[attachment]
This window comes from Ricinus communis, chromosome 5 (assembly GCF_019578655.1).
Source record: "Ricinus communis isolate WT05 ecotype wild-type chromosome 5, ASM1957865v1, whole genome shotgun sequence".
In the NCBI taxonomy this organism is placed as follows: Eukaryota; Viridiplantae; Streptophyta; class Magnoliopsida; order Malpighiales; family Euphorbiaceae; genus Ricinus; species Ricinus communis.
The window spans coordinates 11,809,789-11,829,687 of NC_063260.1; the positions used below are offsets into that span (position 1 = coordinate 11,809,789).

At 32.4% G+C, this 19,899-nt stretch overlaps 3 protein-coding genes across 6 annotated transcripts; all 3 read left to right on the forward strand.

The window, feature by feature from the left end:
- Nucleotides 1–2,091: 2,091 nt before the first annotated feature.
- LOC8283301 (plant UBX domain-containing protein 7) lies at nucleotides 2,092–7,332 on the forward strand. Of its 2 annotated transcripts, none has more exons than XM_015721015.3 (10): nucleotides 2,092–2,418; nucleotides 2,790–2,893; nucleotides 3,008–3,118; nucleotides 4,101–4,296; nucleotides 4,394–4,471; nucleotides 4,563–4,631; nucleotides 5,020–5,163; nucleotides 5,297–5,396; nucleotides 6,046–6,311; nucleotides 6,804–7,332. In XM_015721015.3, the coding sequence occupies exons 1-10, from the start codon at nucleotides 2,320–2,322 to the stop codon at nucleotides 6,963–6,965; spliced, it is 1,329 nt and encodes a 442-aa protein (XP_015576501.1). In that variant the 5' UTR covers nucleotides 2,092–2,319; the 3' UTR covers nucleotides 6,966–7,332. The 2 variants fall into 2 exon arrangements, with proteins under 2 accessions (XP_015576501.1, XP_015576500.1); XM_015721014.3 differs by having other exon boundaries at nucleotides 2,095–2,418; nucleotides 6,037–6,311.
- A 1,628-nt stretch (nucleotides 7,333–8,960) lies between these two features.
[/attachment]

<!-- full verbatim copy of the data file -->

This window comes from Ricinus communis, chromosome 5 (assembly GCF_019578655.1).
Source record: "Ricinus communis isolate WT05 ecotype wild-type chromosome 5, ASM1957865v1, whole genome shotgun sequence".
In the NCBI taxonomy this organism is placed as follows: Eukaryota; Viridiplantae; Streptophyta; class Magnoliopsida; order Malpighiales; family Euphorbiaceae; genus Ricinus; species Ricinus communis.
The window spans coordinates 11,809,789-11,829,687 of NC_063260.1; the positions used below are offsets into that span (position 1 = coordinate 11,809,789).

At 32.4% G+C, this 19,899-nt stretch overlaps 3 protein-coding genes across 6 annotated transcripts; all 3 read left to right on the forward strand.

The window, feature by feature from the left end:
- Nucleotides 1–2,091: 2,091 nt before the first annotated feature.
- LOC8283301 (plant UBX domain-containing protein 7) lies at nucleotides 2,092–7,332 on the forward strand. Of its 2 annotated transcripts, none has more exons than XM_015721015.3 (10): nucleotides 2,092–2,418; nucleotides 2,790–2,893; nucleotides 3,008–3,118; nucleotides 4,101–4,296; nucleotides 4,394–4,471; nucleotides 4,563–4,631; nucleotides 5,020–5,163; nucleotides 5,297–5,396; nucleotides 6,046–6,311; nucleotides 6,804–7,332. In XM_015721015.3, the coding sequence occupies exons 1-10, from the start codon at nucleotides 2,320–2,322 to the stop codon at nucleotides 6,963–6,965; spliced, it is 1,329 nt and encodes a 442-aa protein (XP_015576501.1). In that variant the 5' UTR covers nucleotides 2,092–2,319; the 3' UTR covers nucleotides 6,966–7,332. The 2 variants fall into 2 exon arrangements, with proteins under 2 accessions (XP_015576501.1, XP_015576500.1); XM_015721014.3 differs by having other exon boundaries at nucleotides 2,095–2,418; nucleotides 6,037–6,311.
- A 1,628-nt stretch (nucleotides 7,333–8,960) lies between these two features.